Why Has the Value of Cash Increased Over Time?
Thomas W. Bates
Arizona State University - Department of Finance
Chinghung (Henry) Chang
National Taiwan University
Jianxin Daniel Chi
University of Nevada, Las Vegas (UNLV) - Department of Finance
December 15, 2011
The value of cash holdings by U.S. non-financial firms has increased significantly over the past three decades. An additional dollar of cash holdings is valued at $0.61 in the 1980s, $1.04 in the 1990s, and $1.12 in the 2000s. The increase in the value of cash obtains across a variety of firm characteristics, including firm size, the investment opportunity set, financial constraints, and the volatility of cash flow. The general increase in the value of cash can be partially explained by firms that IPO in the 1990s and the 2000s. However, for the 1990s, the increase in the value of cash is predominantly determined by a firm’s investment opportunity set and the volatility of its cash flow. For the 2000s, the increase in the value of cash is largely explained by credit market risk.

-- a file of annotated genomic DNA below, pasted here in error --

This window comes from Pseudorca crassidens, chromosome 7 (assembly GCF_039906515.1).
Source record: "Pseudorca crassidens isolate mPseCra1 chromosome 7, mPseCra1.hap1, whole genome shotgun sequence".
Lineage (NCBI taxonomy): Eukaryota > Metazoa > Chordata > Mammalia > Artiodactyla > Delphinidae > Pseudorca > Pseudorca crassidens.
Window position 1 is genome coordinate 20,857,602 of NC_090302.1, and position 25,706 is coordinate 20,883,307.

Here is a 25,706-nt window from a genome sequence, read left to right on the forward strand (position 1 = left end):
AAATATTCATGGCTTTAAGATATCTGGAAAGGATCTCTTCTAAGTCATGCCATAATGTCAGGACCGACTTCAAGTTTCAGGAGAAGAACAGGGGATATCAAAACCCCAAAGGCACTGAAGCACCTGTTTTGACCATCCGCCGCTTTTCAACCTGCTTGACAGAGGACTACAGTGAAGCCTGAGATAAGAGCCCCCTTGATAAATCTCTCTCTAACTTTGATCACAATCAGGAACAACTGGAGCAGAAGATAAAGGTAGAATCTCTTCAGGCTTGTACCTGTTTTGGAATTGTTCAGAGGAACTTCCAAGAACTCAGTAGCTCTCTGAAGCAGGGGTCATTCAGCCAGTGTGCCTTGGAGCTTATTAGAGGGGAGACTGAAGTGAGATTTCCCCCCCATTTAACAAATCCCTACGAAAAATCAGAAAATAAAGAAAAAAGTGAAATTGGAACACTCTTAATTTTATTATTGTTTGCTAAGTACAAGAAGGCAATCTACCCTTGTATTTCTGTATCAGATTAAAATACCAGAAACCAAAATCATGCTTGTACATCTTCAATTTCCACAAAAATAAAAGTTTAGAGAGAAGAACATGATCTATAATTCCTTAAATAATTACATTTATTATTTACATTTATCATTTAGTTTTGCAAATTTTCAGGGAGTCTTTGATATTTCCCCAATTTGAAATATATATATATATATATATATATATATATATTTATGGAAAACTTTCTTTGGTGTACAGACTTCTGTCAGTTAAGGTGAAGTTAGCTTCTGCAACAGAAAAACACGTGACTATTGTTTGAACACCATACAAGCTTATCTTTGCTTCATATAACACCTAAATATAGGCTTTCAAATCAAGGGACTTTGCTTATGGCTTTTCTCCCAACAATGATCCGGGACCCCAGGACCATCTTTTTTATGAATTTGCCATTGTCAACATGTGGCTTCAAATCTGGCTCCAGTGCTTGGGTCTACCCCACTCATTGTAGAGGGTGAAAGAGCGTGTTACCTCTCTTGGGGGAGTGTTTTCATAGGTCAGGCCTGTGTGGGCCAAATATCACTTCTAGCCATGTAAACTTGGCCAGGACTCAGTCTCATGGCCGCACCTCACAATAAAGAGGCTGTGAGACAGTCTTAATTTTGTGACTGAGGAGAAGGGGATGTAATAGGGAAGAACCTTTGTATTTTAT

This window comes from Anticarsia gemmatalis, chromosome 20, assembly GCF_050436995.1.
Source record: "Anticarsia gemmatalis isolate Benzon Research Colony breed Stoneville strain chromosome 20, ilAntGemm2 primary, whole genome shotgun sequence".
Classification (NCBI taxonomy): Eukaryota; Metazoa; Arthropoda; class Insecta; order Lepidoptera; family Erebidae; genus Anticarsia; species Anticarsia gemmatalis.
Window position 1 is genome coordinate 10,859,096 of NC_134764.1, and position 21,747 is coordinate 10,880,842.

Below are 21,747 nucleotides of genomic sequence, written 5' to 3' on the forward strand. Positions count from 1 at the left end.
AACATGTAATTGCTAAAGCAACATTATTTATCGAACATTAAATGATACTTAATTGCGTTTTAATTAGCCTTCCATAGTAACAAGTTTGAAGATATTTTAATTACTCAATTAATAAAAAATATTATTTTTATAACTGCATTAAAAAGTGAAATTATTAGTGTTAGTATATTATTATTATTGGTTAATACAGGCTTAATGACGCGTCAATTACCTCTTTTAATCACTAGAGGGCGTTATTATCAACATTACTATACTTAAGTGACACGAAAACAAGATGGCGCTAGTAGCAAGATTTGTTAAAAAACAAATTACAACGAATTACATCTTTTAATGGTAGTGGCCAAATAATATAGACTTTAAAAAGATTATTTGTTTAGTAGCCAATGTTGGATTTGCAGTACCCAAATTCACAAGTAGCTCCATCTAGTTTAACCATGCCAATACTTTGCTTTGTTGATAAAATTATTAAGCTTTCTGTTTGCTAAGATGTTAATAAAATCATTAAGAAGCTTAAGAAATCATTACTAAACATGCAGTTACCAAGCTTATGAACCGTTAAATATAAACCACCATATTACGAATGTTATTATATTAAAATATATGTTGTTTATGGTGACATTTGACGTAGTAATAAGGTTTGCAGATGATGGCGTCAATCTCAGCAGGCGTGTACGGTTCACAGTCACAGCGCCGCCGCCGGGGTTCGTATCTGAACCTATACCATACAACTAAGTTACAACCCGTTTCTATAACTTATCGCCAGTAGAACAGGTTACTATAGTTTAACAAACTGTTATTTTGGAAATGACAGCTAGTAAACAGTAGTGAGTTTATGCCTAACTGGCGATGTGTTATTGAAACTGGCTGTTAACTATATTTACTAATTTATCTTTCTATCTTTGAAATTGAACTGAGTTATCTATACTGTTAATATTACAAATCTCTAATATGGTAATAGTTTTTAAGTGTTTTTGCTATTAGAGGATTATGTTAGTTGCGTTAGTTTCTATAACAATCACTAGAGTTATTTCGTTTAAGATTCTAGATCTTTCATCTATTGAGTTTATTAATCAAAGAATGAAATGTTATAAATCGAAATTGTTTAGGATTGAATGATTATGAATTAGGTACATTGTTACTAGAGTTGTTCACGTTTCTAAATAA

Number of Pages in PDF File: 49
Keywords: value, cash holdings, investment opportunities, cash flow volatility, credit market risk
Date posted: December 23, 2011 ; Last revised: July 30, 2012
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